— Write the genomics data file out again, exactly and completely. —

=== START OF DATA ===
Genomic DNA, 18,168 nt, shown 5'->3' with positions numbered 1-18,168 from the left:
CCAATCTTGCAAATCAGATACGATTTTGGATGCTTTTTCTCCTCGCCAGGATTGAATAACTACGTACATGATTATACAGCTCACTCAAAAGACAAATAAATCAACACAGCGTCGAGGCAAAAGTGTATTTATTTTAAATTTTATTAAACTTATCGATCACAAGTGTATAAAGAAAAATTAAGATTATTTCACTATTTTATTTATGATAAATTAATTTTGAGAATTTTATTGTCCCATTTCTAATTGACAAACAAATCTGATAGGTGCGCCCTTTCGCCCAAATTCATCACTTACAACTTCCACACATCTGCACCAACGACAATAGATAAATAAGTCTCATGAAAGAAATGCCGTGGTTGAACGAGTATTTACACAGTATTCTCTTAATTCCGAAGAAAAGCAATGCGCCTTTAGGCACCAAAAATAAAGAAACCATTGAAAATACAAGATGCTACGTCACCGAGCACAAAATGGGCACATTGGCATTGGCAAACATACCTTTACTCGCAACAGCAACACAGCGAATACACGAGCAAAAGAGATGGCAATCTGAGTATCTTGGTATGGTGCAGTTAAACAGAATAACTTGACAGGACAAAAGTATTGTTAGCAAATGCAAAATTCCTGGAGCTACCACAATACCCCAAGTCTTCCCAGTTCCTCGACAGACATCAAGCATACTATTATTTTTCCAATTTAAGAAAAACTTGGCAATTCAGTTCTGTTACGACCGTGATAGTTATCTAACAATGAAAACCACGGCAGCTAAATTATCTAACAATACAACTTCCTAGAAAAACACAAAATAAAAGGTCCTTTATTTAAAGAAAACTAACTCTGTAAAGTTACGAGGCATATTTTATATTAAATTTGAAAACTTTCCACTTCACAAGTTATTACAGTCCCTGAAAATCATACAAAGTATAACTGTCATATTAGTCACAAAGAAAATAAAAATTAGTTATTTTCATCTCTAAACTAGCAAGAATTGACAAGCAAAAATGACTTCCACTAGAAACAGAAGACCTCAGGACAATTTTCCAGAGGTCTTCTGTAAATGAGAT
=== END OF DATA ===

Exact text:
Genomic DNA, 18,168 nt, shown 5'->3' with positions numbered 1-18,168 from the left:
CCAATCTTGCAAATCAGATACGATTTTGGATGCTTTTTCTCCTCGCCAGGATTGAATAACTACGTACATGATTATACAGCTCACTCAAAAGACAAATAAATCAACACAGCGTCGAGGCAAAAGTGTATTTATTTTAAATTTTATTAAACTTATCGATCACAAGTGTATAAAGAAAAATTAAGATTATTTCACTATTTTATTTATGATAAATTAATTTTGAGAATTTTATTGTCCCATTTCTAATTGACAAACAAATCTGATAGGTGCGCCCTTTCGCCCAAATTCATCACTTACAACTTCCACACATCTGCACCAACGACAATAGATAAATAAGTCTCATGAAAGAAATGCCGTGGTTGAACGAGTATTTACACAGTATTCTCTTAATTCCGAAGAAAAGCAATGCGCCTTTAGGCACCAAAAATAAAGAAACCATTGAAAATACAAGATGCTACGTCACCGAGCACAAAATGGGCACATTGGCATTGGCAAACATACCTTTACTCGCAACAGCAACACAGCGAATACACGAGCAAAAGAGATGGCAATCTGAGTATCTTGGTATGGTGCAGTTAAACAGAATAACTTGACAGGACAAAAGTATTGTTAGCAAATGCAAAATTCCTGGAGCTACCACAATACCCCAAGTCTTCCCAGTTCCTCGACAGACATCAAGCATACTATTATTTTTCCAATTTAAGAAAAACTTGGCAATTCAGTTCTGTTACGACCGTGATAGTTATCTAACAATGAAAACCACGGCAGCTAAATTATCTAACAATACAACTTCCTAGAAAAACACAAAATAAAAGGTCCTTTATTTAAAGAAAACTAACTCTGTAAAGTTACGAGGCATATTTTATATTAAATTTGAAAACTTTCCACTTCACAAGTTATTACAGTCCCTGAAAATCATACAAAGTATAACTGTCATATTAGTCACAAAGAAAATAAAAATTAGTTATTTTCATCTCTAAACTAGCAAGAATTGACAAGCAAAAATGACTTCCACTAGAAACAGAAGACCTCAGGACAATTTTCCAGAGGTCTTCTGTAAATGAGAT